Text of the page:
demonstrative or pronoun?
Hannu.Tommola at UTA.FI
Fri Aug 7 17:19:04 UTC 2009
Dear David, and others,
I'm not sure whether in Context A the "bad line" should be taken as
significant in this context.
In Finland, I suppose it is quite normal to start the call identifying
himself either saying
_Tämä/Tää on N_ 'This is N'
or using the construction Johannes Reese called "somehow senseless"
but usual in German (it is senseless if you take it literally as
meaning "in this telephone" or "on the line"):
_Täällä_ on N_ 'Here is N'
The pronoun would be very odd as said to somebody you know well.
But, interestingly, perhaps from 1970s people started - in the
beginning obviously as a joke, referring to themselves through their
location rather with _tässä_ (here-close or of a small locus) than
_täällä_ (here-unmarked) which in the system of the deictic locative
demonstratives means something located within one's reach.
This usage, not surprisingly, came (and continues to be, i suppose)
under strong criticism of those responsible for the purity of language.
Quoting David Gil <gil at EVA.MPG.DE>:
> Dear all,
> Consider the following very similar contexts;
> Context A:
> John and Bill are friends. John calls Bill on a landphone; it's a
> bad line, Bill doesn't know who is speaking; John tries to identify
> himself (using a predicate nominal construction)...
> Context B:
> John and Bill are friends. John sends Bill a text message from a
> new number that Bill is unfamiliar with; John identifies himself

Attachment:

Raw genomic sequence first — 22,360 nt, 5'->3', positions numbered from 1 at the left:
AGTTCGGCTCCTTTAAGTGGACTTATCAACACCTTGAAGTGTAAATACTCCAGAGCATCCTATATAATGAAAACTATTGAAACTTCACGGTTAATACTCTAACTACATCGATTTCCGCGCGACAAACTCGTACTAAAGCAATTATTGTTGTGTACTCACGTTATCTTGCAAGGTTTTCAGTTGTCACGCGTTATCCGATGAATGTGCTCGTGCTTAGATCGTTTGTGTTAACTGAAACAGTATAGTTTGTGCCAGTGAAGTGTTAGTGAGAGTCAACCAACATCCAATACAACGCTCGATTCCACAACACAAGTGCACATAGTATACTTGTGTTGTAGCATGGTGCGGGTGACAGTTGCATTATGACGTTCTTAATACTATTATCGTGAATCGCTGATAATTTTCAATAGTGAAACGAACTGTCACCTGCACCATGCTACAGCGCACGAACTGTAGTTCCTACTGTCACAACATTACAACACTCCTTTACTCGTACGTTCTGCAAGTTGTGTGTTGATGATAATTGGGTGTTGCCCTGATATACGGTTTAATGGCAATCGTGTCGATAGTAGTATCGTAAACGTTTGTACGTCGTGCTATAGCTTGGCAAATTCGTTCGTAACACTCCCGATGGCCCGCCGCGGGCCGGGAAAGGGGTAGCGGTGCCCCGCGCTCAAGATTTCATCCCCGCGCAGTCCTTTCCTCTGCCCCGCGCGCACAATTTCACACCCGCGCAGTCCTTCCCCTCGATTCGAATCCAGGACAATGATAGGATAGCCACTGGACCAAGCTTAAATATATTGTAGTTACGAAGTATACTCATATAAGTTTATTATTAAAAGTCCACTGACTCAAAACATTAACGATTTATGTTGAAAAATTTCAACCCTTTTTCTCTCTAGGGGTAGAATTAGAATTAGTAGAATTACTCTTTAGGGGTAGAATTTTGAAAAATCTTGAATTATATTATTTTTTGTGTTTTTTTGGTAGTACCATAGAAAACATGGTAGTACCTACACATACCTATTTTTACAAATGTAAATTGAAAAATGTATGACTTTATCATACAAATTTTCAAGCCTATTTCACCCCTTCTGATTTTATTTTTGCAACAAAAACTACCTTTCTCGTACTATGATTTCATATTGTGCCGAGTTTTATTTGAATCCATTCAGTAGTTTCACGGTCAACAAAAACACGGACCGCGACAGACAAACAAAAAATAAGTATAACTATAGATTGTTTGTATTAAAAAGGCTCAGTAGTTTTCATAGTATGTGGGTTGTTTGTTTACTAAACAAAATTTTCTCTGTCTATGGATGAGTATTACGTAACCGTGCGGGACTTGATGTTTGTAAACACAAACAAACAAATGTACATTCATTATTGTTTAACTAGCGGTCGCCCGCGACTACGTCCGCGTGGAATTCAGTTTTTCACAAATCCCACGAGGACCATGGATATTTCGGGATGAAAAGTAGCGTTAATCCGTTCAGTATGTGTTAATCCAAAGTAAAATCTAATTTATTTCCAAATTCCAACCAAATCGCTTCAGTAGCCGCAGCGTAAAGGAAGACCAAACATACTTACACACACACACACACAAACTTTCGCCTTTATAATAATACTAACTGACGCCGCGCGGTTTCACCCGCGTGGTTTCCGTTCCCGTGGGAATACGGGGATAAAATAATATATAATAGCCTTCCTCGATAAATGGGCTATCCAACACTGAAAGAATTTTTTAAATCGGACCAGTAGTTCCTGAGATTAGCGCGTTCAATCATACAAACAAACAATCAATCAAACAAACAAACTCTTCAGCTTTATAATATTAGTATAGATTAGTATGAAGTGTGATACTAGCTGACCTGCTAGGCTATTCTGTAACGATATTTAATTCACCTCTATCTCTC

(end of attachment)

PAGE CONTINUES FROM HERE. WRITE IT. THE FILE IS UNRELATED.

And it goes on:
> (using a predicate nominal construction)...
> My question:
> In languages that you are familiar with, in the above contexts, is
> the subject of the predicate nominal construction a demonstrative or
> a 1st pronoun pronoun?
> In English, the subject is a demonstrative; the pronoun is
> infelicitous in the given context:
> This is John
> #I am John
> But in Indonesian, the subject is most commonly a pronoun, though a
> demonstrative is also possible:
> Ini John [less common]
> Aku John
> I am curious to know what happens in other languages. (I have a
> hunch that the availability of the "pronominal subject" option in
> Indonesian is correlated with the questionable status of pronouns as
> a discrete grammatical category in Indonesian, but this hunch is
> easily testable with a bit of cross-linguistic data.)
> Note: I don't expect to find differences between the two contexts; I
> provided both just in order to make the situation more natural to as
> many respondents as possible.
> David Gil
> Department of Linguistics
> Max Planck Institute for Evolutionary Anthropology
> Deutscher Platz 6, D-04103 Leipzig, Germany
> Telephone: 49-341-3550321 Fax: 49-341-3550119
> Email: gil at eva.mpg.de
> Webpage: http://www.eva.mpg.de/~gil/
Hannu Tommola, Professor of Russian Language (Translation Theory and Practice)
School of Modern Languages and Translation Studies
FIN-33014 University of Tampere, Finland
Phone: +358-(0)3-3551 6102
More information about the Lingtyp